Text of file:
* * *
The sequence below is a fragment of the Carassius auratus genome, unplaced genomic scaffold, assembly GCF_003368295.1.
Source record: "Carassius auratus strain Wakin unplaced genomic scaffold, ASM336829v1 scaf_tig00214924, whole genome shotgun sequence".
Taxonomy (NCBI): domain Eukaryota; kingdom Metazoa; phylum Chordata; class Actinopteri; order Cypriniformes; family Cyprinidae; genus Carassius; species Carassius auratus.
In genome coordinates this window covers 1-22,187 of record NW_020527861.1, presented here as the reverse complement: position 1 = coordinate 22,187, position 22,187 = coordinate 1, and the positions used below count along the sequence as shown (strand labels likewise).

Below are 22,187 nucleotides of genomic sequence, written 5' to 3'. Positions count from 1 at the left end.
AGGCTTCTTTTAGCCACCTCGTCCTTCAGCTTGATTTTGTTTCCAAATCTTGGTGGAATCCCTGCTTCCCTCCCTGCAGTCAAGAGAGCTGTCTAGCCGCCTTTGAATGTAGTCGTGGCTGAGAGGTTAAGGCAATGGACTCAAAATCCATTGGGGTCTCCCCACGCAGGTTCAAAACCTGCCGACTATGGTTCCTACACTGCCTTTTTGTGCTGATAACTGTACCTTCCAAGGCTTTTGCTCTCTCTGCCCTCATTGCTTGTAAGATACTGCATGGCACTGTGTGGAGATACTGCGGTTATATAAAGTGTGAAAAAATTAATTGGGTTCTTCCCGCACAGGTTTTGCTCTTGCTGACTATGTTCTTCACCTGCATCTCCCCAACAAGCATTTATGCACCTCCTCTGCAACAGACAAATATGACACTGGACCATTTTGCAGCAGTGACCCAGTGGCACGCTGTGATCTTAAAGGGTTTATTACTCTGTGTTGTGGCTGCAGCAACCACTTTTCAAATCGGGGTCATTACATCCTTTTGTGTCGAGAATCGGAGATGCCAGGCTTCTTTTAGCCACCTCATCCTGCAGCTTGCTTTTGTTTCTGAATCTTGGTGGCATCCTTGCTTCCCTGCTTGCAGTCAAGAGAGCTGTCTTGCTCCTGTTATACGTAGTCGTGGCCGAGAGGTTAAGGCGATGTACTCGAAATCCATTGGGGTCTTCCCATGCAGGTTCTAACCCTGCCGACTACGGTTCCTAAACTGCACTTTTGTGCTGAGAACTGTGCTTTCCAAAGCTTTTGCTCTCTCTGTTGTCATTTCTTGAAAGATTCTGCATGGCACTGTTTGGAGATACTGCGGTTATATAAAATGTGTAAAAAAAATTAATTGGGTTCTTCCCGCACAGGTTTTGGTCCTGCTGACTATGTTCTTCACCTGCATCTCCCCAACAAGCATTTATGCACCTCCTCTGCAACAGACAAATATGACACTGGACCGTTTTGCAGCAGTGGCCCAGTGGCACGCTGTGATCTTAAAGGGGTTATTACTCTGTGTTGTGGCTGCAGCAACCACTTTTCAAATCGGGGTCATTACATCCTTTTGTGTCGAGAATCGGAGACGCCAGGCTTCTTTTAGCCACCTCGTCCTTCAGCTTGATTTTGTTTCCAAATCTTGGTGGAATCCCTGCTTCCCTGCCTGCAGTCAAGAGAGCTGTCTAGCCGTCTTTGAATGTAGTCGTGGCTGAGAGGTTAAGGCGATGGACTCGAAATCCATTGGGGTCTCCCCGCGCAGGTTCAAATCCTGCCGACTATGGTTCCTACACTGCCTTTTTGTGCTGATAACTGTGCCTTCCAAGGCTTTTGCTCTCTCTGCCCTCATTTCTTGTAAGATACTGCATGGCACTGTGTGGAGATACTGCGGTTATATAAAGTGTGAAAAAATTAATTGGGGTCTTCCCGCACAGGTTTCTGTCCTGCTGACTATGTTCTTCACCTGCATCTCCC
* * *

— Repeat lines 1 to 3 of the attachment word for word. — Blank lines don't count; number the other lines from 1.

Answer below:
The sequence below is a fragment of the Carassius auratus genome, unplaced genomic scaffold, assembly GCF_003368295.1.
Source record: "Carassius auratus strain Wakin unplaced genomic scaffold, ASM336829v1 scaf_tig00214924, whole genome shotgun sequence".
Taxonomy (NCBI): domain Eukaryota; kingdom Metazoa; phylum Chordata; class Actinopteri; order Cypriniformes; family Cyprinidae; genus Carassius; species Carassius auratus.